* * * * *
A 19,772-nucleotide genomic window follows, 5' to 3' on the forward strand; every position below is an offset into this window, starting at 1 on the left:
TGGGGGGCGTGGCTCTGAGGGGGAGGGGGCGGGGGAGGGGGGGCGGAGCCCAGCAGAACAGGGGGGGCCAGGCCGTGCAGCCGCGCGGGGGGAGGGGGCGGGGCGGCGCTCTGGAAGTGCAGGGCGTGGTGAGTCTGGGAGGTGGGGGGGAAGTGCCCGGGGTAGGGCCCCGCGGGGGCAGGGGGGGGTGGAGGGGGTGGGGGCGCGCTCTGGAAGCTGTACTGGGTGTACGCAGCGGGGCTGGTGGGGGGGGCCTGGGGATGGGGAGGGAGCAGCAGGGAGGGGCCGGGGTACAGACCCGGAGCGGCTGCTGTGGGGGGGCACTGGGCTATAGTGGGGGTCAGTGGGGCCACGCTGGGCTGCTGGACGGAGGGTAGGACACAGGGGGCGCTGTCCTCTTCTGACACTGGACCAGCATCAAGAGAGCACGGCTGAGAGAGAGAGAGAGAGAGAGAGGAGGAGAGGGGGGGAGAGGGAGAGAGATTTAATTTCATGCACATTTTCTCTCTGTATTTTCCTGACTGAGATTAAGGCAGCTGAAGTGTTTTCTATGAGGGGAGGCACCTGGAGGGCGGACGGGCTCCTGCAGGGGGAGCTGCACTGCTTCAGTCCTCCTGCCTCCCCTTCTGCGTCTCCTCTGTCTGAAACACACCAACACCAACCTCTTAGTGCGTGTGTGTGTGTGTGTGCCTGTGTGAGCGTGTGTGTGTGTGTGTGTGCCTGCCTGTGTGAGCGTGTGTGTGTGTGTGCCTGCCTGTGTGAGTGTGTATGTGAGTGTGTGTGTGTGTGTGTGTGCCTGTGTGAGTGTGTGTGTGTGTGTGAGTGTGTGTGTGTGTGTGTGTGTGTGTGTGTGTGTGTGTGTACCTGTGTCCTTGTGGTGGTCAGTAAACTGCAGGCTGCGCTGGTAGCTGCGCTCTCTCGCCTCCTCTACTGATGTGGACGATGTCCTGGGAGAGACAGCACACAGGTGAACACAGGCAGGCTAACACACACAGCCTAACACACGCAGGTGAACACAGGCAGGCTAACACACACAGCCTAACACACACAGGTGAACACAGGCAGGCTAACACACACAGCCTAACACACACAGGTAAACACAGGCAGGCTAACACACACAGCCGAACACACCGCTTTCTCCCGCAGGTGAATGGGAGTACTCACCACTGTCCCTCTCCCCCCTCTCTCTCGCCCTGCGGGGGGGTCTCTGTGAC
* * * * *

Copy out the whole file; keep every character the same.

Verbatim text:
A 19,772-nucleotide genomic window follows, 5' to 3' on the forward strand; every position below is an offset into this window, starting at 1 on the left:
TGGGGGGCGTGGCTCTGAGGGGGAGGGGGCGGGGGAGGGGGGGCGGAGCCCAGCAGAACAGGGGGGGCCAGGCCGTGCAGCCGCGCGGGGGGAGGGGGCGGGGCGGCGCTCTGGAAGTGCAGGGCGTGGTGAGTCTGGGAGGTGGGGGGGAAGTGCCCGGGGTAGGGCCCCGCGGGGGCAGGGGGGGGTGGAGGGGGTGGGGGCGCGCTCTGGAAGCTGTACTGGGTGTACGCAGCGGGGCTGGTGGGGGGGGCCTGGGGATGGGGAGGGAGCAGCAGGGAGGGGCCGGGGTACAGACCCGGAGCGGCTGCTGTGGGGGGGCACTGGGCTATAGTGGGGGTCAGTGGGGCCACGCTGGGCTGCTGGACGGAGGGTAGGACACAGGGGGCGCTGTCCTCTTCTGACACTGGACCAGCATCAAGAGAGCACGGCTGAGAGAGAGAGAGAGAGAGAGAGGAGGAGAGGGGGGGAGAGGGAGAGAGATTTAATTTCATGCACATTTTCTCTCTGTATTTTCCTGACTGAGATTAAGGCAGCTGAAGTGTTTTCTATGAGGGGAGGCACCTGGAGGGCGGACGGGCTCCTGCAGGGGGAGCTGCACTGCTTCAGTCCTCCTGCCTCCCCTTCTGCGTCTCCTCTGTCTGAAACACACCAACACCAACCTCTTAGTGCGTGTGTGTGTGTGTGTGCCTGTGTGAGCGTGTGTGTGTGTGTGTGTGCCTGCCTGTGTGAGCGTGTGTGTGTGTGTGCCTGCCTGTGTGAGTGTGTATGTGAGTGTGTGTGTGTGTGTGTGTGCCTGTGTGAGTGTGTGTGTGTGTGTGAGTGTGTGTGTGTGTGTGTGTGTGTGTGTGTGTGTGTGTGTACCTGTGTCCTTGTGGTGGTCAGTAAACTGCAGGCTGCGCTGGTAGCTGCGCTCTCTCGCCTCCTCTACTGATGTGGACGATGTCCTGGGAGAGACAGCACACAGGTGAACACAGGCAGGCTAACACACACAGCCTAACACACGCAGGTGAACACAGGCAGGCTAACACACACAGCCTAACACACACAGGTGAACACAGGCAGGCTAACACACACAGCCTAACACACACAGGTAAACACAGGCAGGCTAACACACACAGCCGAACACACCGCTTTCTCCCGCAGGTGAATGGGAGTACTCACCACTGTCCCTCTCCCCCCTCTCTCTCGCCCTGCGGGGGGGTCTCTGTGAC